So here it is: a quiz game for Close Reading readers. Below are fifteen famous first lines from famous literary works. The sources (the answers) are given below the line of asterisks after the final quote. But DON’T PEEK; it’ll spoil your fun.
It’s the last place I’d have expected to find my Uncle Karl. That’s Karl Shapiro: my mother’s brother, 1945 Pulitzer Prize winning poet who was celebrated in his time, appointed Poet Laureate in 1946-7, editor of Poetry 1959-56, awarded the Bollingen Prize in 1968. But Karl is practically unknown today.
My favorite Fitzgerald novel is The Blue Flower (1995). It’s a historical novel, focused on the life of Friedrich von Hardenberg (1772-1801). Hardenberg—or Fritz, as he’s called by family and friends—became famous when he began publishing under the name of Novalis, the` major German Romantic poet.
Dictionary: “a reference source containing words alphabetically arranged with information about…” (Merriam-Webster)
Lately I’ve been browsing in my 1906 Century Dictionary and Cyclopedia—not an easy task, since each volume weighs in at about ten pounds, so lifting one from the bottom shelf where the volumes reside could be literally back-breaking. Also, the typeface gets so tiny for encyclopedic details that I need a magnifying glass to read them.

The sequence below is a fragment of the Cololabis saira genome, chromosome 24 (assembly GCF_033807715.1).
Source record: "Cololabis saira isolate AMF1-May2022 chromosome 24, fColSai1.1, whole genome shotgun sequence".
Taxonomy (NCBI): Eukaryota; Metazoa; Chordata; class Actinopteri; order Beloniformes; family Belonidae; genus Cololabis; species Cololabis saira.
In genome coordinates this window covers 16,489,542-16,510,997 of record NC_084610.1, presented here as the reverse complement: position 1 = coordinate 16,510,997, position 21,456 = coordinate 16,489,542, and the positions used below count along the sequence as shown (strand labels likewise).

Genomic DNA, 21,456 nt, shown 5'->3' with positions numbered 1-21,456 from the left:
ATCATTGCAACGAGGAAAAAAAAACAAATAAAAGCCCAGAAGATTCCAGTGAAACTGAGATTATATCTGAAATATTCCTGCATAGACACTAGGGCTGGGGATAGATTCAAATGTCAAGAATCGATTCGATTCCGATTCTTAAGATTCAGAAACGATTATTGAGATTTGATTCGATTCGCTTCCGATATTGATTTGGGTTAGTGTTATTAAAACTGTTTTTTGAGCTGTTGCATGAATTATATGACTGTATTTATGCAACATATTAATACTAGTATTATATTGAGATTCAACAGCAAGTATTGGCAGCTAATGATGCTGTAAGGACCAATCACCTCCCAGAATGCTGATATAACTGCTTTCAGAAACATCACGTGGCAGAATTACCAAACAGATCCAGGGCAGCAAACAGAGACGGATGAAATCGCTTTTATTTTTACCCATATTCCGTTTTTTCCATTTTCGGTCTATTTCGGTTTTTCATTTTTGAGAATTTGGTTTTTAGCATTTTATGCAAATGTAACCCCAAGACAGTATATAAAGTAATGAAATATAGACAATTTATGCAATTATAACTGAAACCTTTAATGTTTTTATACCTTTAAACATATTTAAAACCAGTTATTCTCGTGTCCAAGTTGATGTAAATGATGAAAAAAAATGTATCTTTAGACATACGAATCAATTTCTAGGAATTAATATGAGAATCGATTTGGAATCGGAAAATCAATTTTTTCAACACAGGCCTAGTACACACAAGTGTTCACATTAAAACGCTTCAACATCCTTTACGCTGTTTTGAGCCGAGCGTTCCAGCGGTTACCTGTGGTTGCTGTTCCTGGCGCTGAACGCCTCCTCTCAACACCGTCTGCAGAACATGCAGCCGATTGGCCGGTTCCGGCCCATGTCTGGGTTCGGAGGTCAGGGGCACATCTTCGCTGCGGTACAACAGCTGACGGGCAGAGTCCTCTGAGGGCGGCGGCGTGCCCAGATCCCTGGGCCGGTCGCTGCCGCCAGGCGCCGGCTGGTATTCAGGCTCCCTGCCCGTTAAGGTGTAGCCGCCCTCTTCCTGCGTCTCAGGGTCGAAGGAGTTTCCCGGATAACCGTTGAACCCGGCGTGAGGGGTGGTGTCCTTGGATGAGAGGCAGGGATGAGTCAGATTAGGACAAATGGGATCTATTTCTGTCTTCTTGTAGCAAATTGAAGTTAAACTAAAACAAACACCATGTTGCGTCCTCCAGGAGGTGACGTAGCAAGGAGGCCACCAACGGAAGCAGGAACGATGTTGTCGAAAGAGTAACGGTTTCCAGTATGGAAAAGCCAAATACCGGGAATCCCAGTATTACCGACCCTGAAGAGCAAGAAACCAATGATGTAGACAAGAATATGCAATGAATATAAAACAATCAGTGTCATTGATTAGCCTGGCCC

I like to memorize poems—to have them in my head to recite while I’m exercising on my indoor bike or taking a brisk walk in my neighborhood. Not surprisingly, I find that short poems with rhyming are the easiest to memorize. So sonnets are ideal. Take Mark Jarman’s epilogue to his collection Unholy Sonnets (2000).
There’s no question that O.K./okay is an American coinage, going back to the mid-nineteenth century. I’ll touch below on the various theories of its origin, but first I want to give some evidence of what Mencken calls its “success.” In fact, without intending any hyperbole, he claims that O.K. is “the most successful abbreviation ever coined, whether in the U.S. or elsewhere.”